So I’ve already posted my itinerary of how I packed all my activities into my trip to Iceland and while it was only a short trip, it still wasn’t a cheap break like the many city breaks you see advertised.
I’m a firm believer that if you travel and there are things that you really want to do then money shouldn’t stop you, it is completely possible to budget for those more expensive aspects because the way I see it, the experience is worth it if it’s something you really want to do. So whilst I am willing to spend money to do and see the things I want, there are still some handy tips I found especially useful to save money and make the most out of the money I did spend.
- Shop at the store
- Look for deals
- Use public transport
- Stay outside the city
- Look for multi-trip deals with excursion companies
- Hopper bus
This was an absolute lifesaver. Food and drink is super expensive to buy from restaurants and cafés in Iceland, but supermarket bought food is significantly cheaper. On the first day I went to the supermarket nearest our hotel and bought bread, cheese and tomatoes to make sandwiches, some fresh fruit, crisps, nuts and some chocolate. These lasted us the 3 days we were there as handy packed lunches that we took with us every day instead of buying meals at the expensive rest stop cafés.
This is also linked to the food and drink. We had a deal where one evening’s meal was included in the cost of our hotel stay and that was really handy. For our other evening meals we looked for Happy Hours and these are everywhere in the city. Generally between 5pm-7pm but sometimes longer, food and drink is all around half price. You’re looking at £25 for two to eat, rather than £50. Also beers half in price from around 900kr (£5) to 400kr (£2.50).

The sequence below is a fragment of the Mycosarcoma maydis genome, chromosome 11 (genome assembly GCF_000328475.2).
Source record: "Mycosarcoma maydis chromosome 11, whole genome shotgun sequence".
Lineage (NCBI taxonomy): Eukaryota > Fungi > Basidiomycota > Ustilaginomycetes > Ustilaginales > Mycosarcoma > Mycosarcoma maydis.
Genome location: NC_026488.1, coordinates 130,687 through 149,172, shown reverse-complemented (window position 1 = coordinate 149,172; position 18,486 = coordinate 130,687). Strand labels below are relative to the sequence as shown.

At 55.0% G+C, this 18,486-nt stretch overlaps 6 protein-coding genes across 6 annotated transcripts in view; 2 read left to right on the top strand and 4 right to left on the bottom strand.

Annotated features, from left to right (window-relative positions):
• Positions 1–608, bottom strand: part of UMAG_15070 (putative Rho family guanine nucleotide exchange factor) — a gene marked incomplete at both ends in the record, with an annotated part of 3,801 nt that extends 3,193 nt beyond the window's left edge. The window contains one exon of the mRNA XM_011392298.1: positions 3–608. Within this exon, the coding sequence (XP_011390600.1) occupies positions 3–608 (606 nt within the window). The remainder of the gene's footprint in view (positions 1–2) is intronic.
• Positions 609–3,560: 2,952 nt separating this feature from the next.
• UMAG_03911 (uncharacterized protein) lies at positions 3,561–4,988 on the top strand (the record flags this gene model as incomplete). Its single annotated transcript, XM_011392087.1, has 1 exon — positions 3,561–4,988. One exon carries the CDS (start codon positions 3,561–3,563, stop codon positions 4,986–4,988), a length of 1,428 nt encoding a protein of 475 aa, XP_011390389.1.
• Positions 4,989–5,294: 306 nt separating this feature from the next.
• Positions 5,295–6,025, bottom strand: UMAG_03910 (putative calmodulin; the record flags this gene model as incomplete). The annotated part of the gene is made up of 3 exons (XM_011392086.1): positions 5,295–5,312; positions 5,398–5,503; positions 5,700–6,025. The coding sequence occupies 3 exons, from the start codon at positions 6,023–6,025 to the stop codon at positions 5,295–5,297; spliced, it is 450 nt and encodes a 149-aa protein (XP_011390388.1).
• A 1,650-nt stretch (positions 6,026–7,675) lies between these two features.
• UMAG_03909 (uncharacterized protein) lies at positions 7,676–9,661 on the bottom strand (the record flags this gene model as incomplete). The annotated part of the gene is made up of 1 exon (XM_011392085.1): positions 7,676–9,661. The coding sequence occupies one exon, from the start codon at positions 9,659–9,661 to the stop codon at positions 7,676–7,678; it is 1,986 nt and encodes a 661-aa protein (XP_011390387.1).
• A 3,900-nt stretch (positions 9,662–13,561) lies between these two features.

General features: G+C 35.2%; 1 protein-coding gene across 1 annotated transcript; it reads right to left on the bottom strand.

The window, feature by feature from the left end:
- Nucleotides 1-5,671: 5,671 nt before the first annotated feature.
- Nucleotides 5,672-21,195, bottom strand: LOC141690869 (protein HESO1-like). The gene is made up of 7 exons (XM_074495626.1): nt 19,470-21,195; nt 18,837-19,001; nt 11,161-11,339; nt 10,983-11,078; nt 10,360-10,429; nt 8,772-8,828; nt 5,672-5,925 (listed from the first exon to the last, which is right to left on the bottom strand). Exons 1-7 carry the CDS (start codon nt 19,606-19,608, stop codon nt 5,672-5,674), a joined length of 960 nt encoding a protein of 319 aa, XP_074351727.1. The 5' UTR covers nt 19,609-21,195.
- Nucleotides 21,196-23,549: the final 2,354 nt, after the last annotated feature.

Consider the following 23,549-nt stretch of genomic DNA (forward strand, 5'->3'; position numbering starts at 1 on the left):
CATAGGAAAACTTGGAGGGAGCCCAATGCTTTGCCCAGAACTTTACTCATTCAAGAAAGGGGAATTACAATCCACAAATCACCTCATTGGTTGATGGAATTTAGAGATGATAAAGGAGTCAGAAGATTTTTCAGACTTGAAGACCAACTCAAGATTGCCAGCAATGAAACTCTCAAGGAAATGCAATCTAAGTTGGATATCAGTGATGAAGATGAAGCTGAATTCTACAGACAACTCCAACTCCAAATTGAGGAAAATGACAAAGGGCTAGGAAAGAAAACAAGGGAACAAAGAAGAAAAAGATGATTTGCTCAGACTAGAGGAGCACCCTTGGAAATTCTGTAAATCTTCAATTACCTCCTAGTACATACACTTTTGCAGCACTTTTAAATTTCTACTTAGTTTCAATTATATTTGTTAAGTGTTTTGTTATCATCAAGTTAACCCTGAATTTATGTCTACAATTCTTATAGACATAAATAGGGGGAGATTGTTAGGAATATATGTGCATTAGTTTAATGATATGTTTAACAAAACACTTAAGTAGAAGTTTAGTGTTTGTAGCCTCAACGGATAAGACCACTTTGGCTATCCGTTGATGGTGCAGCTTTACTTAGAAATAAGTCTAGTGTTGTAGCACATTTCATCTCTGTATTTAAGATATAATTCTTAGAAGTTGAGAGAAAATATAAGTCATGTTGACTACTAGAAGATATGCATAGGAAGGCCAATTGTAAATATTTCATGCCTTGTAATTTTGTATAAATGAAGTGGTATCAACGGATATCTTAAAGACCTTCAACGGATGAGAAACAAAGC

I try to do this in every country I go to just because I feel like you get more of a sense of the city and the people and see more of communities on local transport rather than sitting on an air-conditioned tourist coach. We paid 500kr (£2.80) for a return ticket which took us the 40 minute journey into the city and back. Also, their buses are super punctual, even in heavy snowfall, 10/10.
This was probably our biggest money saver of the trip. We stayed in a lovely, well-catered for, well-located hotel with lovely staff, with all the tourism and transfer links to the city, airport and tours. It probably cost us less than half the price of staying in central Reykjavik. We were 20 minutes out of Reykjavik on the direct motorway route, or a 40 minute public bus journey. It also meant we were nicely situated half way between the airport and Reykjavik as Keflavik airport is 40 minutes from the city. So we were first drop off and last pick up for airport transfers. Same for Blue Lagoon trips which is out towards the airport too.
Lifesaver. It was so much quicker and easier to book through one company too. Often if you book one or two tours with them you can get other offers. We used Reykjavik Excursions. They also have a policy where if you don’t see the Northern Lights on your excursion then you can go again for free the following night, or every night for the rest of your trip, until you see them.
We used the city sightseeing bus which I really think is underestimated for travellers just because it seems touristy. But, for the equivalent of £25 it takes you to see all the main sights of the city, you can get off and spend as long as you like at each one, and the ticket is valid for 24 hours, so if you buy the ticket at 12 noon, you can use it just as a transport facility to get around the city until midday the following day too.